One iconic symbol of Thanksgiving is a wheat sheaf.
It symbolizes a rich and plentiful harvest.
Wheat sheaves also remind us of the strength of being with
friends and family...bound together the strands of wheat are
strong but a stalk by itself will bend and break easily.
You can make your own wheat sheaves to use in Fall and
Thanksgiving decorating. You can also add dried grasses
to the wheat to add interest to the sheaf.
Being the cheap-y that I am, I thought that maybe by
cutting some wheat-ish looking weeds growing near my
house, I could make an inexpensive sheaf.
There were several different types of weeds to cut.
I tried to keep the types and sizes separate.
Here's how the weeds...well, let me call them grasses, looked
after the green leaves had been stripped off.
After seeing the meager results of all the work of gathering,
hauling, stripping the grasses, I decided that the wheat bundles
that I had previously thought were too expensive in the craft
stores starting looking like a good deal (especially on sale).
The wheat bundles cost about $3 each on sale. Here's what
I had to work with to make wheat and grass sheaves.
I came across a Martha Stewart tutorial on how to mix wheat
and grass in a sheaf so it must not be too tacky.
The tutorial instructed to make smaller bundles of the grasses
and wheat and bind them with floral tape. Keep the heads of
the materials at the same height. Keep the tape at about the
same level on each bundle. Floral tape can be found in the
floral section of craft stores. It has to be stretched as it is
applied to expose/activate the stickiness.
At first I followed the tutorial but I took it apart when I saw
that my wheat and grass bundles in the center were being
covered up by subsequent bundles added. I made a false
center of dried stems hot glued together to make the
sheaf look fatter than it actually was to save materials.
You do NOT have to do this step. If you have enough materials
just grasp a few wheat or grass bundles in your hand, bind them
together with floral tape to make a center. As you add more
bundles, twist the stems slightly as you add them. The
twisting helps the sheaf to stand on its own.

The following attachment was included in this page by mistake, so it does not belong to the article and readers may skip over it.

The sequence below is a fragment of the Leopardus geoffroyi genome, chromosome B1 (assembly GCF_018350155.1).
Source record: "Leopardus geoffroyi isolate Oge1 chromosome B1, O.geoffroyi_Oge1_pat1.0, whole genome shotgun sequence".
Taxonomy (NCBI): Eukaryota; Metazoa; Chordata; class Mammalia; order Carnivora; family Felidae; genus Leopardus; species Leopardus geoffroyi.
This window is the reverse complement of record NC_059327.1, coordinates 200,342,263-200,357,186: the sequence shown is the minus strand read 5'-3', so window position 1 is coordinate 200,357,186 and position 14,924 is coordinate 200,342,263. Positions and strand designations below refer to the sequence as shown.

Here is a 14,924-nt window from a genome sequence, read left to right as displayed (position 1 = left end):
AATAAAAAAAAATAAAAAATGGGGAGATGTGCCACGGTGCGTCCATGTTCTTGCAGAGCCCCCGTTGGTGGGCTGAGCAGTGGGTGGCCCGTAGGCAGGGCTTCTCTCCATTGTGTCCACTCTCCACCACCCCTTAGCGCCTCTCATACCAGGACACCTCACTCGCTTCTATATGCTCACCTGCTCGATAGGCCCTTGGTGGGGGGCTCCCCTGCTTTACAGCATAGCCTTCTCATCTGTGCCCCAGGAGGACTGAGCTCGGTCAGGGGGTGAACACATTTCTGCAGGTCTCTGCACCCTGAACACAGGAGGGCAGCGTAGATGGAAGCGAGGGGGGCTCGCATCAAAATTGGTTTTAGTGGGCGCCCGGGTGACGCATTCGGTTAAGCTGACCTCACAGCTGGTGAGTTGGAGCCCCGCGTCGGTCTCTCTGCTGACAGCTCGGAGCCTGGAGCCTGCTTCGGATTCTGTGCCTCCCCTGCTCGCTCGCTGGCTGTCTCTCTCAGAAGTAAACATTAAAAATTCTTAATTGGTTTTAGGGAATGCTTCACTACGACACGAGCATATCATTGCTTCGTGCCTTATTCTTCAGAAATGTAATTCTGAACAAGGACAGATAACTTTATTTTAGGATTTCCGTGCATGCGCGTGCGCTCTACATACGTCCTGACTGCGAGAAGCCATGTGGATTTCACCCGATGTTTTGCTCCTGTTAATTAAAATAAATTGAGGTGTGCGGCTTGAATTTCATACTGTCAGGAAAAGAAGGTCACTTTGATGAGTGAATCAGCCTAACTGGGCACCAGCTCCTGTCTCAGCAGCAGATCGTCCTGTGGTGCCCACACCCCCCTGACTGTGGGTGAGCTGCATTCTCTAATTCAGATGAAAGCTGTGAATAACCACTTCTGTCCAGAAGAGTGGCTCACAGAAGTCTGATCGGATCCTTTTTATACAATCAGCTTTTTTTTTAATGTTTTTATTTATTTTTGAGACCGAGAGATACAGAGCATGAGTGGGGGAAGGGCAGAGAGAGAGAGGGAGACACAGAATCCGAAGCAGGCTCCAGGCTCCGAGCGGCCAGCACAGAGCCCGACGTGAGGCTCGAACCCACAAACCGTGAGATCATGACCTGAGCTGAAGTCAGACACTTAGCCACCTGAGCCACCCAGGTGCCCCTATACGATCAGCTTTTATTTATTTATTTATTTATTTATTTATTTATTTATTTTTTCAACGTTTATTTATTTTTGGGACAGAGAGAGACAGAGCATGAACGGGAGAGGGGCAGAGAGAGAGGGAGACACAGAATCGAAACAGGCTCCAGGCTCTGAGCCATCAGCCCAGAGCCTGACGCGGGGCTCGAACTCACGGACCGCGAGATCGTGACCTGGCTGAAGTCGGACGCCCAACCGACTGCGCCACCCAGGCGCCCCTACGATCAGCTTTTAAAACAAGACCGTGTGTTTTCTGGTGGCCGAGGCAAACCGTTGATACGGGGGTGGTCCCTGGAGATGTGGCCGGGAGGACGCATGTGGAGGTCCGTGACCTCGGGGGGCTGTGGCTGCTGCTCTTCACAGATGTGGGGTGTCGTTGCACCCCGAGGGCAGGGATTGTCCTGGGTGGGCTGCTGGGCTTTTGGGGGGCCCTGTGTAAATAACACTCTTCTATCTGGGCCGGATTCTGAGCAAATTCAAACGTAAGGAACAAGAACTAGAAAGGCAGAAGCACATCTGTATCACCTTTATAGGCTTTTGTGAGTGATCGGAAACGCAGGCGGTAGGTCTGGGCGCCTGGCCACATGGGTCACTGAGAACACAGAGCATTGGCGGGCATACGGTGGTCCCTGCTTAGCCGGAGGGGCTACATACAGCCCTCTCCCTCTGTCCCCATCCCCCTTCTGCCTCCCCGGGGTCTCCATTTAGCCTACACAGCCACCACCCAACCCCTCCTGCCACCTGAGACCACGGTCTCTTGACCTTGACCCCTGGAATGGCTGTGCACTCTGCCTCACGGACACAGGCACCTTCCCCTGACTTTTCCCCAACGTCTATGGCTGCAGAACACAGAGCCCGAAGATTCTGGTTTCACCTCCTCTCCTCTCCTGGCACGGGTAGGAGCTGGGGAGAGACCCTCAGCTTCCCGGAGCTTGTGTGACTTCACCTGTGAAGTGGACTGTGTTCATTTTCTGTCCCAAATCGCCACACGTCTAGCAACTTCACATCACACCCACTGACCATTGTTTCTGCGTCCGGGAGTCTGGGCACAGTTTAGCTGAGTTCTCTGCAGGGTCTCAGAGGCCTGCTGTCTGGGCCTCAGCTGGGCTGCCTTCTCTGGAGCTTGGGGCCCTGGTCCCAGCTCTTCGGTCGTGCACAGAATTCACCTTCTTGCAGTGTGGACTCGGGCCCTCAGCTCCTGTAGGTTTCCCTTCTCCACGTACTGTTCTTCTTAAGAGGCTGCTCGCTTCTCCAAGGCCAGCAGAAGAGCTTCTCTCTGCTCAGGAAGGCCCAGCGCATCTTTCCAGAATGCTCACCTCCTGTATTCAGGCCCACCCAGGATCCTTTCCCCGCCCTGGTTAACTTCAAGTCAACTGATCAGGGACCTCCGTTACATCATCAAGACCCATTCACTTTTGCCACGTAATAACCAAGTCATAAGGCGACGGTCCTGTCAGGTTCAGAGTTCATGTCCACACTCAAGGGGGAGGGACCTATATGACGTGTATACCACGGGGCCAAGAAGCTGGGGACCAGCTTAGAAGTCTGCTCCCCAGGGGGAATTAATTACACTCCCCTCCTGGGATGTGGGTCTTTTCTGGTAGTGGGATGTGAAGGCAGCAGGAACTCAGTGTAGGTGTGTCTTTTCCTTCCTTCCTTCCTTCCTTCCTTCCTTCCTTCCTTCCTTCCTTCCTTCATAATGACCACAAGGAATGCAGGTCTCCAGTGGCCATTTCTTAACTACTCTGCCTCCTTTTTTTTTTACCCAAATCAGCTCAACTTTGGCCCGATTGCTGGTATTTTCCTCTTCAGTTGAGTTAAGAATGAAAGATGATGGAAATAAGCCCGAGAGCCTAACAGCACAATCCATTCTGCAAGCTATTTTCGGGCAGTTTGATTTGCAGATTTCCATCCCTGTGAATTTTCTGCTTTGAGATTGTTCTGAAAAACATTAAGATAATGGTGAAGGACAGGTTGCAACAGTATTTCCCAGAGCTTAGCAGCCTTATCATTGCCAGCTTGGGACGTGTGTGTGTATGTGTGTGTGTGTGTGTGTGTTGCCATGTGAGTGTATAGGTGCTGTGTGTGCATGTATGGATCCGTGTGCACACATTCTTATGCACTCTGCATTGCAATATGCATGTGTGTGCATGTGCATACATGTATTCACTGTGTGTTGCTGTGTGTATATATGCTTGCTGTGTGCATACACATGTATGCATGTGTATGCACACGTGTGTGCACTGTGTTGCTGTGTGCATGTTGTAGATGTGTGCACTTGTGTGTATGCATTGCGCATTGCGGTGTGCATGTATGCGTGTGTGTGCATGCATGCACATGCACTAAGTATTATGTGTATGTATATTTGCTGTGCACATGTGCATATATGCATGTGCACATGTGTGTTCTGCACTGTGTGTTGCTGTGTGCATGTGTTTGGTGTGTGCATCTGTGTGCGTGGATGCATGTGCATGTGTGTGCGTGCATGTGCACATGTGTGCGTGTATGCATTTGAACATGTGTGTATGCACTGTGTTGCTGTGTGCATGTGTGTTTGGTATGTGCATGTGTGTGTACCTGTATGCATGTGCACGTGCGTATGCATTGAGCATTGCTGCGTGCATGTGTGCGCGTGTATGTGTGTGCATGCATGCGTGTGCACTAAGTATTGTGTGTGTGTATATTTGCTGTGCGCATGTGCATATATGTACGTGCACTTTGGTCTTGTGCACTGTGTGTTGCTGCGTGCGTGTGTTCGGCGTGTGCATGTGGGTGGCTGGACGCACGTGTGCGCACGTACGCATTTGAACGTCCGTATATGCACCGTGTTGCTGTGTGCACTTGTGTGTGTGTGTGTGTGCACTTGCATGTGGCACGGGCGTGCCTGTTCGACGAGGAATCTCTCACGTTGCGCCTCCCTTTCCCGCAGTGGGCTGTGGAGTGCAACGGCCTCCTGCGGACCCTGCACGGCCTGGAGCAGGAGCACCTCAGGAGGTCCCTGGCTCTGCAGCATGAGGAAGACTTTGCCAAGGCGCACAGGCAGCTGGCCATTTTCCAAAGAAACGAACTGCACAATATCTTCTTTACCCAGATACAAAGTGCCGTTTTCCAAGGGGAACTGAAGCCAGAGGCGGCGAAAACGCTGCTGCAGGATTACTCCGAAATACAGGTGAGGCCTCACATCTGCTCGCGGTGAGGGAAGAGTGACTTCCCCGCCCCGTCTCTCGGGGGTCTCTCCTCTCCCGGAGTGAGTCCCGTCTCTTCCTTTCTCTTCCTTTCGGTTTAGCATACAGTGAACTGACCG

Keep the heads of the bundles at the same height as
you add them.
Here's how mine looked with the false center adding some
wheat and grass bundles:
The bigger the bundle gets the harder it is to hold it
without getting a cramp in your hand. I decided mine
looked pretty good without using all the product and also
I hated just covering up the bundles in the center more.
When you get the fullness that you want, cut the bottom of the
stems straight across at first.
To make the sheaf stand by itself, you might need to cut the
center stems a little shorter. This was about the trickiest
part of the whole project...making the sheaf stand alone.
Well, making my main sheaf not being as fat as Martha's
left me with some wheat and grass left over.
A couple of smaller sheaves were made to go on either
I learned that this is called "bearded wheat". These came
from Hobby Lobby and Jo Ann's. To try to make these
quicker than the first one, I did not tape bundles together.
Tape about 10 stalks together for the center then add a
few stalks at a time with the floral tape.
Add more stalks to center bundle...
...then tape down.
With this technique, the tape stayed at the same level easier.
Is it because I am cheap that I didn't want to use more
wheat than necessary to make a "fine" sheaf? I still did
not use all the wheat up with these two sheaves.
Tried as I might, I was not able to make these smaller
sheaves stand on their own. Maybe I didn't twist enough?
Too tall with a smaller amount of stalks? Didn't cut the bottoms right? Don't know.
To solve the problem I held the stalks in a clear glass
container and added dried white beans around the stalks.
I learned the hard way to add the ribbon to the stalks
and move the sheaves to the place they are going to be
before placing the beans around the stalks.
I had found some ribbon with wheat sheaves on it that I
thought was perfect but, since I decided not to make a bow
on the sheaves but just keep it simple and wrap the ribbon
enough to cover the tape, the sheaves don't really show up.
The ribbon cuff was just hot glued on the sheaves.
Also in the dining room is a turkey made with grasses so
he ties in well with the grass and wheat sheaf.
I love him. I saw him while I was on a trip and had to
have him even though he had to travel in the airplane
in my lap to get home.
Yikes...still had wheat and grass left over!
Some of the grass bundles that had big bushy heads were
not used in the main sheaf because the tape fell at a
place where ribbon would not cover it.
I decided to make them into smaller sheaves and add a
collar of wheat bundles (wheat bundle heads lower than
the grass heads) to use on the kitchen table.
These sheaves were wrapped with burlap ribbon.
These Pilgrims were purchased years ago when we
had an A.C. Moore store here. They just have
some floral picks arranged around them.
In trying to use up more left over wheat, but running out
of time, I made wheat arrangement with a glass vase and
more dried white beans.
The wheat stalks were lined up in bundles with the heads
at the same level.
Measure how tall you want the arrangement to be and cut the
stems a little shorter than that.
sorry for the bad background on these photos...cutting the stalks makes a mess and
with company coming, I couldn't mess up the dining room again.
Push the hand held bundles into the beans in the vase.
Keep adding more bundles into the beans.
You could use another shape vase also.
This one gives kind of a contemporary spin on a wheat sheaf.
This way to display wheat was the fastest one I tried.
In my typical last minute blogging style (which I hate) even
though I started gathering the grasses, etc. back in September
and am just now getting the project finished on Thanksgiving!
Hope YOU are having a great Thanksgiving!